One of the locally-produced items is cigarette lighters, this industry around YiWu consisting of about 4,000 families who own and operate about 1000 factories, all producing either components or entire assembled products. These families might consist of only a husband and wife with a few hired hands, or possibly a large extended family from the grandparents, uncles and aunts, and offspring of university-graduated age. In each case, a factory may hire as many or as few outside workers as necessary.
The Business Model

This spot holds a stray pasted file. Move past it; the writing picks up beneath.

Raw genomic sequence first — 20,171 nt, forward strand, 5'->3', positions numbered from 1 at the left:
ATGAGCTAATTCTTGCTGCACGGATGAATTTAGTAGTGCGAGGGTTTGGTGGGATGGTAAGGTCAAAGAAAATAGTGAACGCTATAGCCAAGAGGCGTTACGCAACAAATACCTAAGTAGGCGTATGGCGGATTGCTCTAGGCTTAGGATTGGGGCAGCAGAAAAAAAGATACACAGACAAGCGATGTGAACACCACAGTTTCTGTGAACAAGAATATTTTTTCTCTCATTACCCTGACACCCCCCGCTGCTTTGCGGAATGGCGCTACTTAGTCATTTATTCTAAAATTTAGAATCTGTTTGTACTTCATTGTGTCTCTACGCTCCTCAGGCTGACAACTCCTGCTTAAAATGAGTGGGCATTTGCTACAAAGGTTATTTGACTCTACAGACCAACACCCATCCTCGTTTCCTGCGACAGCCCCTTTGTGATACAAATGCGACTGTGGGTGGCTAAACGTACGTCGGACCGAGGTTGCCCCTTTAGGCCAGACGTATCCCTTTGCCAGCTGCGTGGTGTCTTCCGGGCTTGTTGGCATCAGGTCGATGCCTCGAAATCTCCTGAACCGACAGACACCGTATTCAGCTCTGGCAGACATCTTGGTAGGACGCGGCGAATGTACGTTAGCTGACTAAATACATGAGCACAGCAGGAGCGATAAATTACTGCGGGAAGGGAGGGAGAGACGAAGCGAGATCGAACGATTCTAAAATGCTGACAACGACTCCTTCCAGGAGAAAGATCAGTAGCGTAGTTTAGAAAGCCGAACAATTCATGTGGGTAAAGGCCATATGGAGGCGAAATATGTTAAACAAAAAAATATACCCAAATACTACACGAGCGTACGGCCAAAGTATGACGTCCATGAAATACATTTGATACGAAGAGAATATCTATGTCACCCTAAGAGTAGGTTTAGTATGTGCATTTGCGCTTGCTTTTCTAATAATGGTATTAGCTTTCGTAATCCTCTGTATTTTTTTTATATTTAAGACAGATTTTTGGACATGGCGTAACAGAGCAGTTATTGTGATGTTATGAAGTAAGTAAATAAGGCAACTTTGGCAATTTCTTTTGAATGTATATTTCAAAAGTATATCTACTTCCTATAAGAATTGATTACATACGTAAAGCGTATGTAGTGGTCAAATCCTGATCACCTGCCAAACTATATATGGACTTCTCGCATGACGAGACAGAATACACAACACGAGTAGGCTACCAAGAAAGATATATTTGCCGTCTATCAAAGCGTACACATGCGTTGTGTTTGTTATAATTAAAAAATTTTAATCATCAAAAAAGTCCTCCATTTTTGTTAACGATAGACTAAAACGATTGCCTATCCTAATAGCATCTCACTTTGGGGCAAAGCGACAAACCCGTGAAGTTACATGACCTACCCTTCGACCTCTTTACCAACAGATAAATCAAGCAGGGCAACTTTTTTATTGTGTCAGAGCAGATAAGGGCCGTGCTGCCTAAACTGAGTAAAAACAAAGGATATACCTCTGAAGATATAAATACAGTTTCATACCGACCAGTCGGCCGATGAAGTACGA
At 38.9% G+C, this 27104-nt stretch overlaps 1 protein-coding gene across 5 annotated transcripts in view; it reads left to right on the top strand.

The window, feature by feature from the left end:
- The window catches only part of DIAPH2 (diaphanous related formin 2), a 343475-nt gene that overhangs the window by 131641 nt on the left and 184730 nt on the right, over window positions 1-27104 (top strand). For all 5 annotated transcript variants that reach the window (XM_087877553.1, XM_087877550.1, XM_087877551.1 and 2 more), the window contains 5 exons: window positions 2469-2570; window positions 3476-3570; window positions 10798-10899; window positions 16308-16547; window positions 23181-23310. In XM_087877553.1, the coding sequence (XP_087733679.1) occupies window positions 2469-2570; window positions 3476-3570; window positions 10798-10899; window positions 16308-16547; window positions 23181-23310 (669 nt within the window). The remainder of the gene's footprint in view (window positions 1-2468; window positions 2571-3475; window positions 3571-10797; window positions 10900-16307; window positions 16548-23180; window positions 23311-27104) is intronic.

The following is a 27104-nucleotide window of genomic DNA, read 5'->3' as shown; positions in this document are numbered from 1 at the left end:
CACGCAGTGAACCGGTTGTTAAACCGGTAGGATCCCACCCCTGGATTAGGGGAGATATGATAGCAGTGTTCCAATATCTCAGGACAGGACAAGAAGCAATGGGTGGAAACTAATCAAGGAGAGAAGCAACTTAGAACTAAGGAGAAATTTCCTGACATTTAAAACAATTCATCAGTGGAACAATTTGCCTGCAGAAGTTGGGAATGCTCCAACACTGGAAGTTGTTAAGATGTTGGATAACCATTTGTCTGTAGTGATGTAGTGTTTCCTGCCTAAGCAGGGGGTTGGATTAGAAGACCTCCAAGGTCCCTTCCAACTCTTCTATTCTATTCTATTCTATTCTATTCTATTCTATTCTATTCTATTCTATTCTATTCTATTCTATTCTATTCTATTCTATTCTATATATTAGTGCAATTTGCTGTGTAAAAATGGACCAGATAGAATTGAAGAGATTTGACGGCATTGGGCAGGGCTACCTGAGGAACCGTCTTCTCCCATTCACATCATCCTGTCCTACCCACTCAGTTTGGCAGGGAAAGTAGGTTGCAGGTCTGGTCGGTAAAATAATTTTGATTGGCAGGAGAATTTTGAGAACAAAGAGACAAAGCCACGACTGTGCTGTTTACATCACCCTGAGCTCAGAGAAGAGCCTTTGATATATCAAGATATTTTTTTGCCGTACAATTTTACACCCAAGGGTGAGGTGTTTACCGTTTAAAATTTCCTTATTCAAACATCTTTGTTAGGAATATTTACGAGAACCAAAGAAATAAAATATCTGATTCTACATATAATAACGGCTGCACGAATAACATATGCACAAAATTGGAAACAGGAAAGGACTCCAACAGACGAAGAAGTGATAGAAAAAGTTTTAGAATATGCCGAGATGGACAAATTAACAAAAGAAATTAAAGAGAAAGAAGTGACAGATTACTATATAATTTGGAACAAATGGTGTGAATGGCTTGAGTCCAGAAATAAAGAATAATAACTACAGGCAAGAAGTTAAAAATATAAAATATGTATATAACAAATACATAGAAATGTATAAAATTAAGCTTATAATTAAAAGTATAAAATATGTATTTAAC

Several years ago, each of the factories produced finished goods, often competing directly with each other, and lacking standardisation or compatibility among them. Over time, various factories proved better at producing some kinds of components than others, while some excelled in assembling or packaging the finished goods. The factory owners met repeatedly to discuss their overall situation and eventually agreed to cooperate and specialise. Today, some factories produce all the various components for a wide range of brands and styles while others focus on assembly or packaging. Each factory in this existing network serves its part in the system to produce sufficient volume to fill all existing orders. However, it is also free to manufacture its own brands of lighters or to produce other products in addition to lighters. So long as the basic cooperative requirements are met, and since each factory is privately-owned, there are no restrictions on activity.